The advertisement was on four full pages wrapped around the front (news section) of the Saturday Toronto Star. I have no idea what an ad such as that costs these days but it has to be north of $20,000. You would think that an ad that big, with that much space, that would cost at least $20,000, would say something positive.
Nope. The ad is sponsored by the six major oil sands companies in Alberta. And they have a plan. This plan has actually been going on for quite some time. The ad says that they have invested in technology and innovation and the plan is ‘robust.”
This robust plan consists mainly of what is known as carbon capture. The basic idea is capturing the carbon that you have created, liquifying it and putting it back underground. The oil sands people have had this plan in action for some time and are very pleased to announce that they plan to reduce their CO² emissions annually by 10 million tonnes by 2030.
The 10 million tonnes might seem impressive but against the industry figures as recent as 2019, when it was causing 241 million tonnes of CO² emissions, seems puny.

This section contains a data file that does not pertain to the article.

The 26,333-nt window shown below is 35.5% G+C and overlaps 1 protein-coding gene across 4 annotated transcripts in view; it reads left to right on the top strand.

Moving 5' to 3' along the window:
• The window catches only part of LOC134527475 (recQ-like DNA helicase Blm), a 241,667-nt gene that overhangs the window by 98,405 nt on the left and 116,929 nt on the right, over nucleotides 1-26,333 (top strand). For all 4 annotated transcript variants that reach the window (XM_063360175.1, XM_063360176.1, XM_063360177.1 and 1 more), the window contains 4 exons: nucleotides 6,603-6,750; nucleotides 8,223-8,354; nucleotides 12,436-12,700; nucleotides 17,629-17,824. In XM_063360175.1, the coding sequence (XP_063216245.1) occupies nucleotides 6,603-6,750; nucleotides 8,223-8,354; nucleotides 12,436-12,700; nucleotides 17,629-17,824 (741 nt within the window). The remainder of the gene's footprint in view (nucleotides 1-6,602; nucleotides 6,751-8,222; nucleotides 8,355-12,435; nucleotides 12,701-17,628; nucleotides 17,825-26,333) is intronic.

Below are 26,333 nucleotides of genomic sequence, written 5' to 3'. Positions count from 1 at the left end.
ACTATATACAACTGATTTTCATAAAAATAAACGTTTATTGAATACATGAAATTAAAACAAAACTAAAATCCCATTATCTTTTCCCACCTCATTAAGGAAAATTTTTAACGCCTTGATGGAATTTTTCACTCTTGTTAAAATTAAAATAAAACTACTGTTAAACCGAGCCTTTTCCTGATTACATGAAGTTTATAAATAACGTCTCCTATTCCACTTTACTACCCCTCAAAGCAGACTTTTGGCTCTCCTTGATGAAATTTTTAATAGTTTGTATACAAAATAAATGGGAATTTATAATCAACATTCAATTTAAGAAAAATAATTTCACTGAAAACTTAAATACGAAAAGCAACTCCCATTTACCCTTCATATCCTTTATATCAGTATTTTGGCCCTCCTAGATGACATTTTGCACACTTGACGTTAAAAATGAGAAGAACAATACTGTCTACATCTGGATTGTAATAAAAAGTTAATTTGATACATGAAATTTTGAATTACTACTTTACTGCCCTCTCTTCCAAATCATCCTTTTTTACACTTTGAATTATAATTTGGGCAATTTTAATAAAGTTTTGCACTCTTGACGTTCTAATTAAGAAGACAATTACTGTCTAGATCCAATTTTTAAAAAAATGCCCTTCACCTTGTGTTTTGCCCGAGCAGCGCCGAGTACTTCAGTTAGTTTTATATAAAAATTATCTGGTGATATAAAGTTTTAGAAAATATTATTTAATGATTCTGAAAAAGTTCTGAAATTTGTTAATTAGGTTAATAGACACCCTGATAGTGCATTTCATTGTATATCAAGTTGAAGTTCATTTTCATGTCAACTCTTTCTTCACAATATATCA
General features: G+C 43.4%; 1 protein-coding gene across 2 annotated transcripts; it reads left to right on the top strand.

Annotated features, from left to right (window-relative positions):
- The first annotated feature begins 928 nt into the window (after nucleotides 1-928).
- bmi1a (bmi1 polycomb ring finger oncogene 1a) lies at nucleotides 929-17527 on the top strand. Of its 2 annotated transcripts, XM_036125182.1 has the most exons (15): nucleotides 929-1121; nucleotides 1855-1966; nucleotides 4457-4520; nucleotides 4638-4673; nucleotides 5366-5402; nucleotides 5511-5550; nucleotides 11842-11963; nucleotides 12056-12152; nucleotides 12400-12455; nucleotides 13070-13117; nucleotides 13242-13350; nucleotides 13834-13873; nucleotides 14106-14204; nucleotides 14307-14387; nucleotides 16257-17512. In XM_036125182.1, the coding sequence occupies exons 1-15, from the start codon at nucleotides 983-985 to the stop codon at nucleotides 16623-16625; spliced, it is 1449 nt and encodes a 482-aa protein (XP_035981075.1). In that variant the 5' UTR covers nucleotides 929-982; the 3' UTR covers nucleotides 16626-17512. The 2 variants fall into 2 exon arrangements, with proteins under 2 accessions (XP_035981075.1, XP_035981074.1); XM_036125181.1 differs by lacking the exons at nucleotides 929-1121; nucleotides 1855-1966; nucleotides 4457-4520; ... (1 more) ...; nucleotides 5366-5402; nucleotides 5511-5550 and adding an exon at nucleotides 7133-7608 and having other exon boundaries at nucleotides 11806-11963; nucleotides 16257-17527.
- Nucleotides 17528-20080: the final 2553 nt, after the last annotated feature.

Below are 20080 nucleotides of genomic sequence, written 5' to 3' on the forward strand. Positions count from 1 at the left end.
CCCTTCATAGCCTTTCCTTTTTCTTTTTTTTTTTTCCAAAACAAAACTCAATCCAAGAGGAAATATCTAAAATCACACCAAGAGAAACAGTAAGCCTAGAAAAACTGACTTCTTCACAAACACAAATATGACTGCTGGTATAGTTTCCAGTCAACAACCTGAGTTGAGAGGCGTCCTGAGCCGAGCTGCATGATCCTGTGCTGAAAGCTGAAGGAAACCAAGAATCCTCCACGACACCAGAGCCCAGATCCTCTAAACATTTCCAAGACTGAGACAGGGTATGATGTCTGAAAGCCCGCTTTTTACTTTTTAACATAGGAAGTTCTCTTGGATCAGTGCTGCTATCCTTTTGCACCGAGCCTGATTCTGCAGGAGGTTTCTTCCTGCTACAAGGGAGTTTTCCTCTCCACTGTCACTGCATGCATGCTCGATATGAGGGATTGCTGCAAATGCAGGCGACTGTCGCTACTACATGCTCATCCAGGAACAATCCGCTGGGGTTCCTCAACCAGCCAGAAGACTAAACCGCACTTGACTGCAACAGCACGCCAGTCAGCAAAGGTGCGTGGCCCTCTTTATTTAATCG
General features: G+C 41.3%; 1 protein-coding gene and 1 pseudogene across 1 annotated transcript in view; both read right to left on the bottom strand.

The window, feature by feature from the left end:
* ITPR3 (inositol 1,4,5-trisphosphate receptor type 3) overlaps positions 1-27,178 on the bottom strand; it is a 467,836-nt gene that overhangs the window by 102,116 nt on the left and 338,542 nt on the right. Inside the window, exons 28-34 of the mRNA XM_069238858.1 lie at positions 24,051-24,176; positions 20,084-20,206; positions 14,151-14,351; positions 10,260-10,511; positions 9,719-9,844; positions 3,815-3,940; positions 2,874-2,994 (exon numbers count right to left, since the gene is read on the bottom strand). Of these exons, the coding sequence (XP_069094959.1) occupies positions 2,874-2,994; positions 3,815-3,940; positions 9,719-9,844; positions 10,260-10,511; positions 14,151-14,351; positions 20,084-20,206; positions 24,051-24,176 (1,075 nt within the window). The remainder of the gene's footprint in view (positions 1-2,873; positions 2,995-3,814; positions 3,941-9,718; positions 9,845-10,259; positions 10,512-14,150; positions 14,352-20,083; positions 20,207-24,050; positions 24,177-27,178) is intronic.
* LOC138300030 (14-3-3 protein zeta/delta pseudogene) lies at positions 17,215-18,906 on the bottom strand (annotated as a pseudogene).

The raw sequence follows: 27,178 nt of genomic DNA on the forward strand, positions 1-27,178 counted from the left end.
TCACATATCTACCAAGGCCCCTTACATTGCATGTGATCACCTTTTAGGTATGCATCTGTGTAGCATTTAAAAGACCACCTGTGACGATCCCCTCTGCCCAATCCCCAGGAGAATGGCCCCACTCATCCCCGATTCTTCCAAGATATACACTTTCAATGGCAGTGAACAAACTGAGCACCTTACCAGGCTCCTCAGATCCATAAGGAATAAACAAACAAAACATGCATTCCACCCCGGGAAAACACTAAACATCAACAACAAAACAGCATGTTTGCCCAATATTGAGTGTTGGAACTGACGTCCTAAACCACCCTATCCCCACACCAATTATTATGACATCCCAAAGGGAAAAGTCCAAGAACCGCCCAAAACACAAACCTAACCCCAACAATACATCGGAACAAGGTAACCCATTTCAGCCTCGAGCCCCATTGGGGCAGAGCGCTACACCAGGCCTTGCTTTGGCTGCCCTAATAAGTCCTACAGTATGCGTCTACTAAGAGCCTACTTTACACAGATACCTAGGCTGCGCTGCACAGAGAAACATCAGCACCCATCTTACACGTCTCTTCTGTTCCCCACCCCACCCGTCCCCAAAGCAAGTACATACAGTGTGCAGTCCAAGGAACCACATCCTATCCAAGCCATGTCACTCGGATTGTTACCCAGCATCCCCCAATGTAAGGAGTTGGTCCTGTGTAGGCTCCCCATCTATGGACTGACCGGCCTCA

The fourth page of the ad tells us that they believe they are on the path to ‘Net Zero.’ Since it has taken them ten years to get to cutting emissions by 22 per cent per barrel, just how long it will take them to lasso the remaining 78 per cent might be open to questions. And they fail to tell you at what stage in the life of bitumen from the tar sands do they stop taking responsibility for the pollution it causes.
Does their responsibility end after they have heated the water, forced it down to the layers of fossilized bitumen in the earth and brought the liquid bitumen to the surface? Or does it end after the bitumen has had the sand and other impurities removed, so that it can be heated and forced through a pipeline?
Do the oil sands company’s responsibilities end when the bitumen is loaded on ocean tankers and heads through the Georgia Straight towards the Pacific Ocean? Does the foreign refinery take responsibility for the huge amounts of bitumen slag left when the bitumen is refined into ersatz crude oil? And who takes responsibility when the ersatz oil is refined into gasoline, fuel oil or other petroleum product and creates further pollution?
It seems to me that there is never an end to destroying our planet with tar sands.
Copyright 2023 © Peter Lowry
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